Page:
Using a recent patient case study from Hopkins involving a 41-year-old man with low levels of HDL cholesterol (28 milligrams per deciliter), the researchers reviewed how over a period of three years his HDL levels were raised to above normal by modifying his lifestyle risk factors. These modifications included making sure the patient engaged in regular exercise, ceased smoking, assumed control over his weight as measured by body mass index, limited alcohol intake, and monitored dietary fat intake. The patient lost nearly 50 pounds while undergoing treatment.
To raise HDL cholesterol levels, the researchers recommend a regular exercise program of brisk aerobic exercise for 30 minutes, several times per week, if not every day.
Quitting smoking, they point out, provides an average increase in HDL levels of 4 milligrams per deciliter. Aids such as drug therapy, nicotine replacement products and counseling can help patients quit.
Weight control is also highlighted as critical to raising HDL levels, with the researchers noting that every kilogram of weight lost raises a patient's HDL levels by an average 0.35 milligrams per deciliter. A reasonable weight loss goal, they suggest, for overweight or obese patients is 1 pound, or 0.45 kilograms, per week, with a target body mass index of less than 25.
Mild to moderate consumption of alcohol, no more than one to two drinks per day, they say, has been shown beneficial in raising HDL levels by an average of 4 milligrams per deciliter, irrespective of type of alcohol consumed. But the researchers caution that the potential risks here may outweigh the benefits in people with liver or addiction problems.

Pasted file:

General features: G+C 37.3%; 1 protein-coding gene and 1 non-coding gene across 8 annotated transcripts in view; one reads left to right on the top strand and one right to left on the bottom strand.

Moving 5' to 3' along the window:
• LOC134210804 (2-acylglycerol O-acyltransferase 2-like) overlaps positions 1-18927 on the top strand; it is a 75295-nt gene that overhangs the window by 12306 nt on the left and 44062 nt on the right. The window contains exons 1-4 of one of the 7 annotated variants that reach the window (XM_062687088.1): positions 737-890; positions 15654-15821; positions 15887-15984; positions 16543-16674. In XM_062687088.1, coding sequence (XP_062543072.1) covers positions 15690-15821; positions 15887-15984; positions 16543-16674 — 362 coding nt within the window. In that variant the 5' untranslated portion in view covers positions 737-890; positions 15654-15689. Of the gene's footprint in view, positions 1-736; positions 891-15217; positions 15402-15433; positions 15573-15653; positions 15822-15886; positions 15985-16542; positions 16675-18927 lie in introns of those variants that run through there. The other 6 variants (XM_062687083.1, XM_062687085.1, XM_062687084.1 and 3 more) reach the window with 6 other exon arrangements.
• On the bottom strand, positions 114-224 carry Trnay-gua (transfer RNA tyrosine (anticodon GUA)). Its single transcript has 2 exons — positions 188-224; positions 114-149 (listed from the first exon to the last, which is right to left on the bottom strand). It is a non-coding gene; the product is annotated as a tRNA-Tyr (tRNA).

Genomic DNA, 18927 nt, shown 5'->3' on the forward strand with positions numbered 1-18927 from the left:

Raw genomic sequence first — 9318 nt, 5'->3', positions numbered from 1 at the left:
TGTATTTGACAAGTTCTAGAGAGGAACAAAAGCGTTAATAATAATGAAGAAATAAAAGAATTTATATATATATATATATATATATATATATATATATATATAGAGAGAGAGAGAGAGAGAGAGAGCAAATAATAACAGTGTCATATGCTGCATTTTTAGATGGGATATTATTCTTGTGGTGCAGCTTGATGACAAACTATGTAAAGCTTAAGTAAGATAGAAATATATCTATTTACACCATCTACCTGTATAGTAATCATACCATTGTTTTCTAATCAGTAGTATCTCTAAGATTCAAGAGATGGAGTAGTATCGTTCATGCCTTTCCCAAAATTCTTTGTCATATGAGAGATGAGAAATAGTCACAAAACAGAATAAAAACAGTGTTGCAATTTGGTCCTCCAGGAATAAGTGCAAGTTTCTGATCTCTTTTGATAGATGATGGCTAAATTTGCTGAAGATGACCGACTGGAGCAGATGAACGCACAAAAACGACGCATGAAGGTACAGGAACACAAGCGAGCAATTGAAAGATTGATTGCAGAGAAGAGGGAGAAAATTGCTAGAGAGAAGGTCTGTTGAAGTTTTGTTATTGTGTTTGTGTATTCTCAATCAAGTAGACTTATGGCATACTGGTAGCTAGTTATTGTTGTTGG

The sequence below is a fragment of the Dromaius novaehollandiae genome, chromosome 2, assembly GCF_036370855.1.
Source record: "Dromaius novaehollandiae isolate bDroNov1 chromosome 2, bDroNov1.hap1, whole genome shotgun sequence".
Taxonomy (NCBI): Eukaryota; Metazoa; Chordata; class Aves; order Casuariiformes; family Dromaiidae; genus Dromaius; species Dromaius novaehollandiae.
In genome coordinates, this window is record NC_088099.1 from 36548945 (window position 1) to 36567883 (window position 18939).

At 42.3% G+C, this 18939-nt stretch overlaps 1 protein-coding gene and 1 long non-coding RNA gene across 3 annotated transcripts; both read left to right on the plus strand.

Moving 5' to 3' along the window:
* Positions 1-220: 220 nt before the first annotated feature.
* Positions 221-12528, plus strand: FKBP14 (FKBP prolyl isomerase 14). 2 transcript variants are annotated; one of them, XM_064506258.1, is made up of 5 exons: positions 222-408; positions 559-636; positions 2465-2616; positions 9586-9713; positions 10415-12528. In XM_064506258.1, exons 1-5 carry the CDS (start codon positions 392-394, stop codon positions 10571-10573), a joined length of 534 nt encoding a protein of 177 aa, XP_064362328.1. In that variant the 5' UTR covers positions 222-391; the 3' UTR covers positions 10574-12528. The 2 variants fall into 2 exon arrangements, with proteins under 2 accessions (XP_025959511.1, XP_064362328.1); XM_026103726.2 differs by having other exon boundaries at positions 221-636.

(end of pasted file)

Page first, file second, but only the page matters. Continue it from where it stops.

For dietary control, the researchers recommend a diet low in saturated fat and rich in the polyunsaturated fatty acids found in foods such as oils (olive, canola, soy and flaxseed), nuts (almonds, peanuts, walnuts and pecans), and cold-water fish (salmon and mackerel), and shellfish. Consumption of carbohydrates, they say, should be restricted because high glycemic products, such as processed cereals and breads, are associated with lower HDL levels.
In the report, the researchers cite niacin, also called nicotinic acid or vitamin B3, as the most effective medication for raising HDL cholesterol, leading to increases of 20 percent to 35 percent. Fibrate therapy is also effective, they say, producing an average increase of 10 percent to 25 percent. Statins are the least effective of the three drug classes, used primarily to reduce LDL cholesterol, raising HDL levels by 2 percent to 15 percent. When used in combination, low-dose statins and high-dose niacin have been shown to produce benefits of 21 percent to 26 percent.
"Our report offers people interim guidelines on how best to manage HDL cholesterol levels while awaiting the results of national clinical trials, which could prove more definitive," says Ashen, who was lead author of the article. "These guidelines also offer a good description of the problem posed by low levels of HDL cholesterol, along with details on how HDL cholesterol metabolism works in the body with LDL cholesterol.
"The guidelines should help physicians and nurses to manage their patients' blood lipid levels, including HDL cholesterol, with drug therapies currently available, and should help prepare them to manage future therapies, expected to be developed within the next five years, that focus on raising HDL-cholesterol levels."
Source: Eurekalert & othersLast reviewed: By John M. Grohol, Psy.D. on 21 Feb 2009